Talos Vulnerability Report


IBM Domino KeyView PDF Filter Encrypted Stream Code Execution Vulnerability

June 8, 2016

Report ID



A stack overflow vulnerability present in the PDF filter of KeyView as used by Domino can lead to process crash and possible arbitrary code execution.

Tested Versions

  • KeyView 10.16 as used by IBM Domino 9.0.1

Product URLs



While parsing a specially crafted PDF file, a user controlled length field is used in a write loop with fixed destination size leading to a stack based buffer overflow. The vulnerability is triggered while parsing the PDF file that specifies an encrypted stream. As per the PDF specification, the Length value specifies the key length and is at most 16 bytes long. In the vulnerable function a stack buffer 16 bytes in length is reserved, but unchecked Length value is used during the copy operation which allows adjacent stack data to be overwritten, including the return address.

The minimized test case that triggers the vulnerability is as follows:

<</Size 9
/Root 1 0 R
/Encrypt 8 0 R
8 0 obj<<
	/Length 768
	/O (41414141414141414141414141414141)
    /U (42424242424242424242424242424242)
    /P 0 /R 3
obj<< >>

In the above test case, the PDF trailer specifies that object 8 is encrypted. Further, object 8 specifies that it is using a standard filter for encryption (/Filter/Standard) and is using a revision 3 (/R 3) of the algorithm. Owner password (/O) and user password (‘/U’), as well as object type don’t play a significant role in this test case.

While parsing the supplied test case, the CPDFConvertToUserPassword function in pdfsr.so will be called. This function implements the algorithm for deriving the decryption key. The overflow happens in the following code (image base being 0xB79BA00):

.text:B79E97A5 loc_B79E97A5:
.text:B79E97A5 movzx   eax, [ebp+edx+var_40] 	[1]
.text:B79E97AA xor     eax, esi 				[2]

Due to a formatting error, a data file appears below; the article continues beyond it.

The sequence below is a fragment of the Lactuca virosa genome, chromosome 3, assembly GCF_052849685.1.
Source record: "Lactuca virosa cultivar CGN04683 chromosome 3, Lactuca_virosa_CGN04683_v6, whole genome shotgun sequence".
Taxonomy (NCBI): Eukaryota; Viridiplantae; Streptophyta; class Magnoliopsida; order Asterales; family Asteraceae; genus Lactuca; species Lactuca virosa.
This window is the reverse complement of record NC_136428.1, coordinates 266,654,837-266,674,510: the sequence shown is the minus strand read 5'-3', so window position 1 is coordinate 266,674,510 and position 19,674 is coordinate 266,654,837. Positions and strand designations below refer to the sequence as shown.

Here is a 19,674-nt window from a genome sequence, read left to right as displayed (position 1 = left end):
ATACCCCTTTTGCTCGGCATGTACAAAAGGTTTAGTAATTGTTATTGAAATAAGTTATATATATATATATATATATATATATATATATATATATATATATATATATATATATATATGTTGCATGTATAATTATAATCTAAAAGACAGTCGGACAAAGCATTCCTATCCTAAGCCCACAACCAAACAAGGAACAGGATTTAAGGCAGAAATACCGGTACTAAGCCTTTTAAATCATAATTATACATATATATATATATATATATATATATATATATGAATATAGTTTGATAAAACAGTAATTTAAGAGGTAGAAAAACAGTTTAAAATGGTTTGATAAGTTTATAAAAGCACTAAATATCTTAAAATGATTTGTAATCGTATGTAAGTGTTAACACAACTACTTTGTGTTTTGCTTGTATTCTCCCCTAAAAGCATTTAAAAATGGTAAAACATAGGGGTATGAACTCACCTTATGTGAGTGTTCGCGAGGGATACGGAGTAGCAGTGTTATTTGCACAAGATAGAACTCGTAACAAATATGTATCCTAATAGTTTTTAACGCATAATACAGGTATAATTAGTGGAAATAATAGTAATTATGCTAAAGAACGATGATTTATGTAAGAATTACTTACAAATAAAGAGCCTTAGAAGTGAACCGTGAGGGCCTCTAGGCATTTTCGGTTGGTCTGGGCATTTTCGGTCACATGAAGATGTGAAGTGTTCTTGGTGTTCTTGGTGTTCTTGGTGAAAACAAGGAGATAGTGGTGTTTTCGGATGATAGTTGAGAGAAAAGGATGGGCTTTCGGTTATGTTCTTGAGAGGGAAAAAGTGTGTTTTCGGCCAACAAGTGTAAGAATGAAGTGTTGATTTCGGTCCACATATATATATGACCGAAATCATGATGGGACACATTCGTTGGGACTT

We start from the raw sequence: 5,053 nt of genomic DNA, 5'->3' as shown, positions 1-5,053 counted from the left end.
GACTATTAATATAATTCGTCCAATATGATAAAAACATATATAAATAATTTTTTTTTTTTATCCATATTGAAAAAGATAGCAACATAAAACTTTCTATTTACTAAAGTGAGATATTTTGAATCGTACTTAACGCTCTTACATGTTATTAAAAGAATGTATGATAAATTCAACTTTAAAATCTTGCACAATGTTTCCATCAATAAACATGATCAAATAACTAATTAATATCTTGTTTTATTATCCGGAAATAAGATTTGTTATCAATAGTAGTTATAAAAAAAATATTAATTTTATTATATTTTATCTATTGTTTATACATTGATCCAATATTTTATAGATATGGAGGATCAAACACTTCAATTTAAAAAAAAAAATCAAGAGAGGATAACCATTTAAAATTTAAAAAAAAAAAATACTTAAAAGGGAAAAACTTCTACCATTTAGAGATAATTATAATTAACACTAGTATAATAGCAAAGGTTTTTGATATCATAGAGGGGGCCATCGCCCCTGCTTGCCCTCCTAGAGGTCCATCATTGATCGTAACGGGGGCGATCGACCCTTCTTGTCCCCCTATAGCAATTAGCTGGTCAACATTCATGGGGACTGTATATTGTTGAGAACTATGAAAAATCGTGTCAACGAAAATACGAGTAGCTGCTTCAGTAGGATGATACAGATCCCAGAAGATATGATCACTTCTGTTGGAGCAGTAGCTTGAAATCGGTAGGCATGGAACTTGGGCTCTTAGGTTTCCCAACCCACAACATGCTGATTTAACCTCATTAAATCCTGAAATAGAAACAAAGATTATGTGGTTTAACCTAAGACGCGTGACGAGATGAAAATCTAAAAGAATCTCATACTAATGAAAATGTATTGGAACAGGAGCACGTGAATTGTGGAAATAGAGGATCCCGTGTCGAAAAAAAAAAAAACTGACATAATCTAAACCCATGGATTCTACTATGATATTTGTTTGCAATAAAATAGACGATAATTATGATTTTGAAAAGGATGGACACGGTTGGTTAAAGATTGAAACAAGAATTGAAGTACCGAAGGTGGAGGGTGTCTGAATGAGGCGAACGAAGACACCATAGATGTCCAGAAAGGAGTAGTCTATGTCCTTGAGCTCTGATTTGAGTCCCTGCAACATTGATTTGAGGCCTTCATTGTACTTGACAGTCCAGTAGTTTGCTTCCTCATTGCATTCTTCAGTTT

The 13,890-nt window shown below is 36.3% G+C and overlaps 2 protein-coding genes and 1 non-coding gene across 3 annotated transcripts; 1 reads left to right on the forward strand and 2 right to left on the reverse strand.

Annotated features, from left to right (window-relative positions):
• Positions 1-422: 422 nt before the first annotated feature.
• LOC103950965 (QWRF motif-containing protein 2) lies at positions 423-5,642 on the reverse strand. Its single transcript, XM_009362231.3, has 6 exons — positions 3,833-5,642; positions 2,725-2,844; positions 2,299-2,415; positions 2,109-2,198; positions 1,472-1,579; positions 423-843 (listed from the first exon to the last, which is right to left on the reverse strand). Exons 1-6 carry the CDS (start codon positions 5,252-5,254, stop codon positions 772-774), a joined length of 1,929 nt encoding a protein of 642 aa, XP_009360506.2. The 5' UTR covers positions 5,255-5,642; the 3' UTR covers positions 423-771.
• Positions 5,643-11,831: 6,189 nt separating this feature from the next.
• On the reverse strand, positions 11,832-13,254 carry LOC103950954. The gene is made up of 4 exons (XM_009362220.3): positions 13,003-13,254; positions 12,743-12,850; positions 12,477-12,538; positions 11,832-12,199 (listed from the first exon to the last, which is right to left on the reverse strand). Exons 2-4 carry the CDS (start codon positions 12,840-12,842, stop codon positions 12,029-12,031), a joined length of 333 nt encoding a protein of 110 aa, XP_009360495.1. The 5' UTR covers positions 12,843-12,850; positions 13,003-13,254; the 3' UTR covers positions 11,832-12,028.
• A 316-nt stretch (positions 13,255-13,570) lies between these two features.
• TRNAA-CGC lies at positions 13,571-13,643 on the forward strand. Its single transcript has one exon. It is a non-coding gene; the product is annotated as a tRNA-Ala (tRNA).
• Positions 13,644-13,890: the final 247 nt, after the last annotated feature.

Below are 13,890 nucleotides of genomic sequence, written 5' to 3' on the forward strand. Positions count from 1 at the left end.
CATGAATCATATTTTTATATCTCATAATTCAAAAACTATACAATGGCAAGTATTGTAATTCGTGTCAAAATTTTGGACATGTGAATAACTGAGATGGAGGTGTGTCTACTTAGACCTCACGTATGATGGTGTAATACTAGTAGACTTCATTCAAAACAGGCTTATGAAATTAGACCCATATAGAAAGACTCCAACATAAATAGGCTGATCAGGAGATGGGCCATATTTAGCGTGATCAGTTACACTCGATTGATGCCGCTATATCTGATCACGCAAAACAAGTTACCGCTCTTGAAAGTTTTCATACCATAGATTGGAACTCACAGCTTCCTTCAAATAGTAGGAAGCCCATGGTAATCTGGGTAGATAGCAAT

.text:B79E97AC mov     [ebp+edx+var_20], al 	[3]
.text:B79E97B0 add     edx, 1
.text:B79E97B3 loc_B79E97B3:
.text:B79E97B3 mov     ecx, [ebp+var_3E0]
.text:B79E97B9 mov     eax, [ecx+13CCh]
.text:B79E97BF cmp     edx, eax 				[4]
.text:B79E97C1 jl      short loc_B79E97A5

In the above code, edx serves as a counter. At [1], a byte is zero extended from a stack based buffer, is xored with esi at [2] and written to a stack buffer at [3]. The value of esi comes from an outer loop counter, starts at 19 and is decreased untill 0. At [4], the counter in edx is compared against a maximum value in eax which comes straight from the Length value divided by 8. To reiterate, the PDF specification states that Length will be at most 128 bits, so the maximum value in eax should be 16. Appropriate ly, 16 bytes are allocated for var_20 buffer. If the value of Length is more, a buffer overflow will occur, overwriting the adjacent stack memory.

The supplied test case triggers the vulnerability and leads to a crash as the buffer overflow overwrites the return address as well as the stack cookie present on the stack.

There are two mitigating factors that lower the chance of successful exploitation of this vulnerability. First, the function is protected with a stack cookie making a straight forward return address overwrite difficult. And second, the bytes that end up overflowing the buffer are constant.

To elaborate on the second point, a shortened pseudo code of the algorithm follows:

if Revision == 3:
	if len(UserPassword) > 0:
		if len(UserPassword) < 32:
			#add padding to UserPassword
		#UserPassword = padding
UserPassword = md5(UserPassword)
if Revision == 3:
	for i in range(50):
		UserPassword = md5(UserPassword)
	for esi in range(13):
		for edx in range(Length/8):
			key[edx] = UserPassword[edx] ^ esi #here is the overflow

As can be seen from the pseudocode above, algorithm revision must be set to 3. Also, in examined use cases of this function, the UserPassword will always be blank, length 0, meaning that the UserPassword will be initialized to the fixed value of padding which is equal to magic value “28bf4e5e4e758a4164004e56fffa01082e2e00b6d0683e802f0ca9fe6453697a” that comes from PDF specification. This means that the attacker has limited control over overflowing bytes as it always depends on this fixed string (51 iterations of md5 of it, to be precise) and past contents of the stack.

By controlling the size of the overwrite, data past the stack cookie and return address can be overwritten potentially leading to further abuse in certain circumstances.

Detection of PDF files specifically crafted to trigger this vulnerability can be based on the presence of objects encrypted with revision 3 of the encryption algorithm (the exact algorithm is specified in PDF specification version 1.4) with abnormally, illegally, large Length value.

Exploit Proof-of-Concept

The vulnerability can be triggered with the supplied test case in the filter standalone KeyView binary shipped with IBM Domino, or by sending it as an attachment with an email to a Domino mail server.


Discovered by Aleksandar Nikolic of Cisco Talos.


2016-02-09 - Vendor Notification
2016-06-08 – Public Disclosure